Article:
TikTok Fast-Food Worker Trend Challenging Brands and Regulators

Will Kreznick

Milag Mirg went viral filming his work at Subway as part of an ongoing behind-the-scenes trend. He said his intention isn’t to be an advertisement, but he believes he’s boosted sales for Subway. Some experts are concerned that this creates a gray area when it comes to advertising guidelines. When […]

  • Milag Mirg went viral filming his work at Subway as part of an ongoing behind-the-scenes trend.
  • He said his intention isn’t to be an advertisement, but he believes he’s boosted sales for Subway.
  • Some experts are concerned that this creates a gray area when it comes to advertising guidelines.

When Milad Mirg goes to work these days, more often than not there’s a camera strapped to his chest. The 21-year-old has worked at his parents’ Subway franchise for nearly six years, but last spring — during a lull in business because of COVID-19 — he decided to switch things up. 

“Just for fun,” Mirg started TikToking at work. In August, he bought a camera harness and began creating clips of sandwich assembly in a POV style — a popular TikTok format intended to make the viewer feel like they’re watching from a first-person perspective. He added voiceovers about everything from secret menus to Greek mythology. “People were obsessed,” he told Insider.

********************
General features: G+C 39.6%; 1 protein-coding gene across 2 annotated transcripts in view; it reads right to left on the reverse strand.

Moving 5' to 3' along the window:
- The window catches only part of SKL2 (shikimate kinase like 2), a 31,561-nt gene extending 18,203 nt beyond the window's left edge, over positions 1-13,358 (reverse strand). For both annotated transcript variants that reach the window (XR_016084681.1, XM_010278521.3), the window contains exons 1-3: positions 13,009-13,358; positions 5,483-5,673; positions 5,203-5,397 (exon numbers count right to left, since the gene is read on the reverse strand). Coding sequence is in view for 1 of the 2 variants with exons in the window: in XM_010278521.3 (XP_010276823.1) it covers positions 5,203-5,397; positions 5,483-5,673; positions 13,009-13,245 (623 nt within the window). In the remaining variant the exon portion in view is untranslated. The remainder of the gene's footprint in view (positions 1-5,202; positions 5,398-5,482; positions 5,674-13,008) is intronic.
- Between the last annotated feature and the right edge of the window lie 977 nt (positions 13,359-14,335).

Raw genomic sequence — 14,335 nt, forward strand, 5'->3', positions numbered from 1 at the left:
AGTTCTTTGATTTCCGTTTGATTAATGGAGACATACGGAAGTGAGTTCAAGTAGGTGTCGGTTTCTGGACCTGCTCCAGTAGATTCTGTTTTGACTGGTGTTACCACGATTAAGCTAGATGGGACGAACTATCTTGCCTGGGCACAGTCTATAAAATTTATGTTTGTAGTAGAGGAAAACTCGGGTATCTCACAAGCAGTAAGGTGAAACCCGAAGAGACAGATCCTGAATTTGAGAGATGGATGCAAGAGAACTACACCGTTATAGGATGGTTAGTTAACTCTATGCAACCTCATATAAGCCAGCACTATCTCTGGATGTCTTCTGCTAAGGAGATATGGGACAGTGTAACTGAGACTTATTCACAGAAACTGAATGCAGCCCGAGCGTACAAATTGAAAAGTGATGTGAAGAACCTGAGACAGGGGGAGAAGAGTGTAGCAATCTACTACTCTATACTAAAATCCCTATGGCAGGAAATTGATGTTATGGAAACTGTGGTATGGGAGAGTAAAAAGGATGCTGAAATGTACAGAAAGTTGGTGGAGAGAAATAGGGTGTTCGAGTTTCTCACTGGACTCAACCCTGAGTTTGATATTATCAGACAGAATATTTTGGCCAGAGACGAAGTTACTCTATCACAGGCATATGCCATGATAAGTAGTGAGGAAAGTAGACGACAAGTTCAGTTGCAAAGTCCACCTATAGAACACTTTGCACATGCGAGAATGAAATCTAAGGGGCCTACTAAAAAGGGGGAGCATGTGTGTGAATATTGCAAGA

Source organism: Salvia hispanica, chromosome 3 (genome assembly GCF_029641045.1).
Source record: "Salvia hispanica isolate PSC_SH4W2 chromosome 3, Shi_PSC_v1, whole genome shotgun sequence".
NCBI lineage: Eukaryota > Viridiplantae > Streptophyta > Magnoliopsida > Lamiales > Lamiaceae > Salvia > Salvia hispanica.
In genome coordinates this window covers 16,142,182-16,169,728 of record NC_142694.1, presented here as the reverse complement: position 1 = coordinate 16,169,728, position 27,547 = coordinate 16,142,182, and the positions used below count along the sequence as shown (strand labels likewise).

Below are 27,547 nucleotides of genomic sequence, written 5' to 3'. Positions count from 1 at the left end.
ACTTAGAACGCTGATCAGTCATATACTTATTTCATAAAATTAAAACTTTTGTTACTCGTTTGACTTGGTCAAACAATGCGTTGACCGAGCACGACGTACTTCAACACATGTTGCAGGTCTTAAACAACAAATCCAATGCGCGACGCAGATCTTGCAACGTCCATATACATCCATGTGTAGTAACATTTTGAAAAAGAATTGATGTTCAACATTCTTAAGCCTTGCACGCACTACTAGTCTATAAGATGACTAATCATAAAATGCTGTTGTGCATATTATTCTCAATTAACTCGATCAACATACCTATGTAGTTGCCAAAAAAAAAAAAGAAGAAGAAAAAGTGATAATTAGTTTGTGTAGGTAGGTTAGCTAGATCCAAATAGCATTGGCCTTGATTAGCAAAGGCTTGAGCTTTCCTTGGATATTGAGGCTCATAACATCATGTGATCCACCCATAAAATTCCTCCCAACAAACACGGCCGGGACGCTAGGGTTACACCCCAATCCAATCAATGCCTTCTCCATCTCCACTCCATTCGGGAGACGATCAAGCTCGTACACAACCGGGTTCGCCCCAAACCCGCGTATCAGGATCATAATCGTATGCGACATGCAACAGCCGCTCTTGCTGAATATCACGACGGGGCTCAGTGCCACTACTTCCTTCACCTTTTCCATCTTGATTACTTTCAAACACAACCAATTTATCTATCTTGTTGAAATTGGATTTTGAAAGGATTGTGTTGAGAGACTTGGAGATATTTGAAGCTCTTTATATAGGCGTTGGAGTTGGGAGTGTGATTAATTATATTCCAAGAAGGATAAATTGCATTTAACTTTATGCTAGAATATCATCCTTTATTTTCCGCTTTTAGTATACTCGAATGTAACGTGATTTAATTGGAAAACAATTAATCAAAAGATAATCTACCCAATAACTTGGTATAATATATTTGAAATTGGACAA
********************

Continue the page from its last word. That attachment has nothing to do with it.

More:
In the last year, Mirg has accumulated over 4.4 million TikTok followers and 1.8 million YouTube followers who watch him cutting bread, arranging cheese, and tossing cucumber slices into their container. Mirg said viewers have driven for hours to visit his New Jersey store.  

It is increasingly common for service workers to augment their existing jobs by filming themselves at work — sometimes shooting to unexpected fame as a result. As corporations have caught on to this type of content, it’s created a complex gray economy.